Linda Dickeson, Adobe Education Leader and Distance Learning Coordinator, Lincoln Public Schools, Lincoln, NE
From an educator’s perspective, I have been anticipating the release of the new version 9 of Premiere Elements. For several years, Premiere Elements has been a popular movie making solution for education. It’s an intuitive video project environment for students from upper elementary school age through high school (and beyond).
At younger ages, students arrange media clips on a Sceneline, similar to creating a storyboard or slideshow. Older students move into using a Timeline with multiple video and audio tracks; keyframes for animation; and professional quality effects, filters and transitions. These experiences position students well to move into using Premiere Pro, Adobe’s professional video editing solution.
So why should educators be excited about Premiere Elements version 9 release? Among all of the various new features, here are a few of my favorite:
The TOP of my list is that now Premiere Elements is available for Macintosh! For school districts or institutions supporting both platforms, having cross-platforms solutions that look and operate the same makes support and training much easier.
You can share a final project by creating a Web DVD, which makes a Flash-based movie for the web including the easily created interactive disk menu (scenes and chapters). Upload the Web DVD to your own web site or Photoshop.com for sharing, making the project available to a much wider audience.
Premiere Elements has enhanced support for HD video and supports video from newer camera types (Flip, DSLR, etc.).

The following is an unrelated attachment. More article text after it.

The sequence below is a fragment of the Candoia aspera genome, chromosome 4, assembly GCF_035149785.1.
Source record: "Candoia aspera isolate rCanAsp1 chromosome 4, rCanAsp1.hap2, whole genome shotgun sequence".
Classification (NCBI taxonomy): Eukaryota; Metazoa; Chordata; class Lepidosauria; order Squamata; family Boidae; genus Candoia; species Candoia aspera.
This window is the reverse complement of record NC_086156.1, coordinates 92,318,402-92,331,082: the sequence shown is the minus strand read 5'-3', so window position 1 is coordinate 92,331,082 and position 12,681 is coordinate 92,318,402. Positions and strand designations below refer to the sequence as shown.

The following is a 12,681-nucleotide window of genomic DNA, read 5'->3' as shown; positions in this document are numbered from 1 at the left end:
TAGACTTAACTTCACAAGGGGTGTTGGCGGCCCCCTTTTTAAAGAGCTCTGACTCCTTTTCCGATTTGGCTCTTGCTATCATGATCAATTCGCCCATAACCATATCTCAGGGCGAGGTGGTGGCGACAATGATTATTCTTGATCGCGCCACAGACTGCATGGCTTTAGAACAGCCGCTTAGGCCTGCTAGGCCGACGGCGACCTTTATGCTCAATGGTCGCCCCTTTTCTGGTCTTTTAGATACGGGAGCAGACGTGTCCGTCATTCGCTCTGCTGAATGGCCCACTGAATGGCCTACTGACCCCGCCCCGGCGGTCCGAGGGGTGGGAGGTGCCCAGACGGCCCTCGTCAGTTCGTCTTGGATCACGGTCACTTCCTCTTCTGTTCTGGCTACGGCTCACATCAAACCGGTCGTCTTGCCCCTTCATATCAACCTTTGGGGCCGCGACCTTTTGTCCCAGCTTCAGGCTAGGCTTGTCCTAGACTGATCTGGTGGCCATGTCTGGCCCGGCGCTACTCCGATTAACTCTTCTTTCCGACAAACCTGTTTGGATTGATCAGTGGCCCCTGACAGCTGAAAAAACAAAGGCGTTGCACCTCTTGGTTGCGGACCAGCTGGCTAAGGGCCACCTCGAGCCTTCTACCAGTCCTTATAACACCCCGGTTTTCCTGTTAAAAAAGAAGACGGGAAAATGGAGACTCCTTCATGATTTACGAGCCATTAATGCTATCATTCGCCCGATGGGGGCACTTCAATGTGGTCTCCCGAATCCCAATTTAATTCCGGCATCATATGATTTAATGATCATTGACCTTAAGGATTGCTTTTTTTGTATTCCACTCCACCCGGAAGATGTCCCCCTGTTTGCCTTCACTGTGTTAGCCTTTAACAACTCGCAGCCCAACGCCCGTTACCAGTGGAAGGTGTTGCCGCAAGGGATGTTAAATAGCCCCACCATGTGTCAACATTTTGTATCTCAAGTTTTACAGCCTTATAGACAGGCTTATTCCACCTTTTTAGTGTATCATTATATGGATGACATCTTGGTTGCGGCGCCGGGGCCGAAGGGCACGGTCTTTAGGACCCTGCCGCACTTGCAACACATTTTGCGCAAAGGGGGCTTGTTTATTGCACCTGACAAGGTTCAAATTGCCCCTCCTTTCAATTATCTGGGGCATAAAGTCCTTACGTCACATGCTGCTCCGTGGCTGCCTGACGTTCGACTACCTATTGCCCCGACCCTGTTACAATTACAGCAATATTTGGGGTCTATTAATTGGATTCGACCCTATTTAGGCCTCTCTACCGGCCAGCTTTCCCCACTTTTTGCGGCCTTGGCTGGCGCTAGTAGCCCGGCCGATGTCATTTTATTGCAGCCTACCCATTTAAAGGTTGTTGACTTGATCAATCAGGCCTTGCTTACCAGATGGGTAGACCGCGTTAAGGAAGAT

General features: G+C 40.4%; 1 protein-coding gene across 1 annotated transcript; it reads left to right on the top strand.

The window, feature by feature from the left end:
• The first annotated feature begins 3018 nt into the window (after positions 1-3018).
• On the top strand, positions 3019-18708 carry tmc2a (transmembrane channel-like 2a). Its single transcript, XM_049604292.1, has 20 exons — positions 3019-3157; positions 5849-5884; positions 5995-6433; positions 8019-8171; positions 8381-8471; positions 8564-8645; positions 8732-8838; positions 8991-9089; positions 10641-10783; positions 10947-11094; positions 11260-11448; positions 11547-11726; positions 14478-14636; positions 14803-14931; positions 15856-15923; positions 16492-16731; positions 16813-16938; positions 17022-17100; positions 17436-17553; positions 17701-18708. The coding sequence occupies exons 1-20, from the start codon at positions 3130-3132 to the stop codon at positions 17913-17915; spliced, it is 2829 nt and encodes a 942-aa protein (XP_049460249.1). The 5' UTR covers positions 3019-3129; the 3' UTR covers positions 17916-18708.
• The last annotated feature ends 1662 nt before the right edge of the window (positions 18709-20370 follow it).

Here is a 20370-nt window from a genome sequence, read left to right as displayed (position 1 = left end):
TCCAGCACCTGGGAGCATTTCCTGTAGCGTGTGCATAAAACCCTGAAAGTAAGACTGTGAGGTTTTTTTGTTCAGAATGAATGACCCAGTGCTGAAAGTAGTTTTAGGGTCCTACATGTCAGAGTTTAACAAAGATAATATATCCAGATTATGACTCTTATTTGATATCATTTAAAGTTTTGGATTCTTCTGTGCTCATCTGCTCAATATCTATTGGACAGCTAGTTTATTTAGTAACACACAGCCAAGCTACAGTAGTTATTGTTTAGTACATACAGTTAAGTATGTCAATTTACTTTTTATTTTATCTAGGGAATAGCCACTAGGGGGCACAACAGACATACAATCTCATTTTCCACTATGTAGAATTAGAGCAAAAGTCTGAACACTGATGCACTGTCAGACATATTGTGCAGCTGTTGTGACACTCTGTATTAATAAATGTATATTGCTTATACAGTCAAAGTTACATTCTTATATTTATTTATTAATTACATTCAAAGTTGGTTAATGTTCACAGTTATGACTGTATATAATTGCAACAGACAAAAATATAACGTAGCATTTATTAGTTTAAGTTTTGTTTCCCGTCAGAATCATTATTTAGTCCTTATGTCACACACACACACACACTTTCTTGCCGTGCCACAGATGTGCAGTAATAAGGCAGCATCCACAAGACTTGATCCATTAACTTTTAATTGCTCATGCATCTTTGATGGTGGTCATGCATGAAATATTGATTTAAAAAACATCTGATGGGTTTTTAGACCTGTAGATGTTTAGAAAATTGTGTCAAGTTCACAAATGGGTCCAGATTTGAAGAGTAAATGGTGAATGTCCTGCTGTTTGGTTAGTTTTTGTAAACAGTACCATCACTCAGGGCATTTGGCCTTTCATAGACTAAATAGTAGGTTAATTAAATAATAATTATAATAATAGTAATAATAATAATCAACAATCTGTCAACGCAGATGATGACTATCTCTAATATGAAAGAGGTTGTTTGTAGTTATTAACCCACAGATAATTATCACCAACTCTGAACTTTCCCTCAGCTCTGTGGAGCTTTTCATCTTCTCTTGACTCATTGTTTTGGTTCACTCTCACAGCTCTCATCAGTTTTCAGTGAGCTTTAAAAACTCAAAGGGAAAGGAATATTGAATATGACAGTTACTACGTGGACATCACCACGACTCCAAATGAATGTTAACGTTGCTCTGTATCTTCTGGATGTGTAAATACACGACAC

There are lots of new professional quality filters and effects.
New Themes give you more choices for Instant Movies, DVD menus or Title clips.
There are great resources at Adobe’s new Education Exchange—successful lesson plans, activities and tutorials for multiple curricular areas shared by educators (sign up for your free account). Adobe TV has free video tutorials on every product.
For the past two years, Serge Jespers (@sjespers) has developed a widget to draw attention to the upcoming Adobe MAX conference that involves both video and community collaboration. Last year’s widget allowed users to post a short message on why one would want to attend MAX. This year’s widget allows users to record acceptance speeches for MAX Unawards and thewholeprocessbehindit is a great read!
So… we have a few Adobe Education Leaders who have received MAX Unawards! These are listed below and I encourage other AELs to submit and be added here…
Tom Green (@TomGreen) won the award for ‘Crustiest Tutorialist Of The Year‘
Joseph Labrecque (@JosephLabrecque) won the award for ‘Most Frustrated AIR Developer‘
David Egbert (@DaveEgbert) won the award for ‘Best Un Acceptance Speech‘